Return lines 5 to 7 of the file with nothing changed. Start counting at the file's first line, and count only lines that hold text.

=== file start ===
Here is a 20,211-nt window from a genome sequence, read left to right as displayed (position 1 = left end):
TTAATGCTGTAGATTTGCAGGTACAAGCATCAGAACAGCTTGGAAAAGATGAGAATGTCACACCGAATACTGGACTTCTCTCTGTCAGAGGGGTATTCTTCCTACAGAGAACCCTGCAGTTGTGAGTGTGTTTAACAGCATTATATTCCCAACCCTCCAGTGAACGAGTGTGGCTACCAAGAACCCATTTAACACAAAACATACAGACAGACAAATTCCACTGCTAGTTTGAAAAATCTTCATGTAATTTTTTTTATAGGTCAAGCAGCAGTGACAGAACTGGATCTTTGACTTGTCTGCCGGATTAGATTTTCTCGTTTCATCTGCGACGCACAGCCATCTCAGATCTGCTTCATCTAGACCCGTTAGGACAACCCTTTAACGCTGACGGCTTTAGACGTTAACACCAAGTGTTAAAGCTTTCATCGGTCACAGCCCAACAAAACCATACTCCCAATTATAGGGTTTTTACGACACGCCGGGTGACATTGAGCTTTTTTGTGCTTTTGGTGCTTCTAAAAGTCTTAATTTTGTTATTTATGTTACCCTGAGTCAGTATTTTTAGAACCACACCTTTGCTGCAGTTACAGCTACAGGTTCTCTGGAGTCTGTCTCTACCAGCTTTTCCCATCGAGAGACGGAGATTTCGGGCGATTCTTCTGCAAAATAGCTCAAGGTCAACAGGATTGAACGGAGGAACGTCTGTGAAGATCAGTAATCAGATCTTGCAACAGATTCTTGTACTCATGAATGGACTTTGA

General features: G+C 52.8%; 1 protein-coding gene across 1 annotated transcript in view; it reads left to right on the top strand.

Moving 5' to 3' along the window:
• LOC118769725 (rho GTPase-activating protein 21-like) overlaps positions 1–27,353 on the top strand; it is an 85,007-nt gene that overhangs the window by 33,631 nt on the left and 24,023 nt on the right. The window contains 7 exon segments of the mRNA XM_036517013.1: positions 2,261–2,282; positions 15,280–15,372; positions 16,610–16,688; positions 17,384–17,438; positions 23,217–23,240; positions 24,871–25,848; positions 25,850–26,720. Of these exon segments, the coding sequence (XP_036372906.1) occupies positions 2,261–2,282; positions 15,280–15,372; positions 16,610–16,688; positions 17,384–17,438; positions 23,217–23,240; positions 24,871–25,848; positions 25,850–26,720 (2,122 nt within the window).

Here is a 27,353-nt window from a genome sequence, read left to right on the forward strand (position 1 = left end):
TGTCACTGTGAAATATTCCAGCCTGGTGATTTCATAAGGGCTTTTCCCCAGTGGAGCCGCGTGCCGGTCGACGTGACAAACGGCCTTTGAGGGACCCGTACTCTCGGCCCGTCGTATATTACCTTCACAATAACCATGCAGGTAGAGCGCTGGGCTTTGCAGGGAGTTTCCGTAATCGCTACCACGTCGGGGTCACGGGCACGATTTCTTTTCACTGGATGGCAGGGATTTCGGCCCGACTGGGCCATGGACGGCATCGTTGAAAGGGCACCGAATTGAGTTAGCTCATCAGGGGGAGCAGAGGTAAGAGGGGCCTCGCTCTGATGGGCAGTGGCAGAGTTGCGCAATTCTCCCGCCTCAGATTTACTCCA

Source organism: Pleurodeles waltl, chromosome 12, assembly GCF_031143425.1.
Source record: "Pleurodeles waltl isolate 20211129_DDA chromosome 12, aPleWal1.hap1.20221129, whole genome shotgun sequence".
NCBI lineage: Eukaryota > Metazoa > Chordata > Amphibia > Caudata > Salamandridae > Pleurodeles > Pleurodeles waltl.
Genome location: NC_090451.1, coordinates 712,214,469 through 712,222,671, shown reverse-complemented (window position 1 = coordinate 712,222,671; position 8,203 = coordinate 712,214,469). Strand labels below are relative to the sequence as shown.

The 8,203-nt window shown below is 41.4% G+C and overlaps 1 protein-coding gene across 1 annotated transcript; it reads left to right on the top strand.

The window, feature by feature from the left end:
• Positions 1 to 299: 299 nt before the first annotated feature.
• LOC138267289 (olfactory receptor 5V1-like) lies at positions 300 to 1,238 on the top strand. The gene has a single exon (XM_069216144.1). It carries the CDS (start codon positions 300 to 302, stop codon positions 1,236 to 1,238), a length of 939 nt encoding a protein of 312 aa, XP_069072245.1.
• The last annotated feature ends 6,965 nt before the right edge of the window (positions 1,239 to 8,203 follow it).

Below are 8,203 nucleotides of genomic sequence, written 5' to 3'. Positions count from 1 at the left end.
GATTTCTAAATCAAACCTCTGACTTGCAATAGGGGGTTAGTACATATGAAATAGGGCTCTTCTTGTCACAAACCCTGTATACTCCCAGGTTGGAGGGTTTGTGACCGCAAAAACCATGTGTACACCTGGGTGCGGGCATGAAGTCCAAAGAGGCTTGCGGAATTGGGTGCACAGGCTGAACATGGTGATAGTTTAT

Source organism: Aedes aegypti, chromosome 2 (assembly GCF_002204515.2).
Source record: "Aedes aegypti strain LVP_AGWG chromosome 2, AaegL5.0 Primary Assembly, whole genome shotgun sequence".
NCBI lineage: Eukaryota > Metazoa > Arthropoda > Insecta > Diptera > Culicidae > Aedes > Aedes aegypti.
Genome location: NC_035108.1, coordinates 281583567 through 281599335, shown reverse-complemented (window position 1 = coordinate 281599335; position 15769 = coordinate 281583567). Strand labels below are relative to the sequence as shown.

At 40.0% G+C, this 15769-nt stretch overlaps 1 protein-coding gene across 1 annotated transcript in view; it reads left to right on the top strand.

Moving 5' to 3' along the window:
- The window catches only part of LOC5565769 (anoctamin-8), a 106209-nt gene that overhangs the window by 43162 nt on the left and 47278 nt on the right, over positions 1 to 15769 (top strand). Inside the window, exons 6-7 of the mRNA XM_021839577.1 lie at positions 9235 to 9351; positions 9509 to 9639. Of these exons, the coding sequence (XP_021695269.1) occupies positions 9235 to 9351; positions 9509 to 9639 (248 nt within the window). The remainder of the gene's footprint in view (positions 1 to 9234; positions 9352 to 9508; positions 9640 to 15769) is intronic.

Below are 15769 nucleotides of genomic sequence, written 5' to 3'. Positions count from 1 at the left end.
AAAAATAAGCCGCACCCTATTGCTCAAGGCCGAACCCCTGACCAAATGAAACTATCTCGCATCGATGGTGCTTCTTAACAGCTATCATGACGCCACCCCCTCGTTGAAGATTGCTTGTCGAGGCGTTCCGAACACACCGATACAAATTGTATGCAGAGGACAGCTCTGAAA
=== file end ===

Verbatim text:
• LOC118769725 (rho GTPase-activating protein 21-like) overlaps positions 1–27,353 on the top strand; it is an 85,007-nt gene that overhangs the window by 33,631 nt on the left and 24,023 nt on the right. The window contains 7 exon segments of the mRNA XM_036517013.1: positions 2,261–2,282; positions 15,280–15,372; positions 16,610–16,688; positions 17,384–17,438; positions 23,217–23,240; positions 24,871–25,848; positions 25,850–26,720. Of these exon segments, the coding sequence (XP_036372906.1) occupies positions 2,261–2,282; positions 15,280–15,372; positions 16,610–16,688; positions 17,384–17,438; positions 23,217–23,240; positions 24,871–25,848; positions 25,850–26,720 (2,122 nt within the window).

Here is a 27,353-nt window from a genome sequence, read left to right on the forward strand (position 1 = left end):
TGTCACTGTGAAATATTCCAGCCTGGTGATTTCATAAGGGCTTTTCCCCAGTGGAGCCGCGTGCCGGTCGACGTGACAAACGGCCTTTGAGGGACCCGTACTCTCGGCCCGTCGTATATTACCTTCACAATAACCATGCAGGTAGAGCGCTGGGCTTTGCAGGGAGTTTCCGTAATCGCTACCACGTCGGGGTCACGGGCACGATTTCTTTTCACTGGATGGCAGGGATTTCGGCCCGACTGGGCCATGGACGGCATCGTTGAAAGGGCACCGAATTGAGTTAGCTCATCAGGGGGAGCAGAGGTAAGAGGGGCCTCGCTCTGATGGGCAGTGGCAGAGTTGCGCAATTCTCCCGCCTCAGATTTACTCCA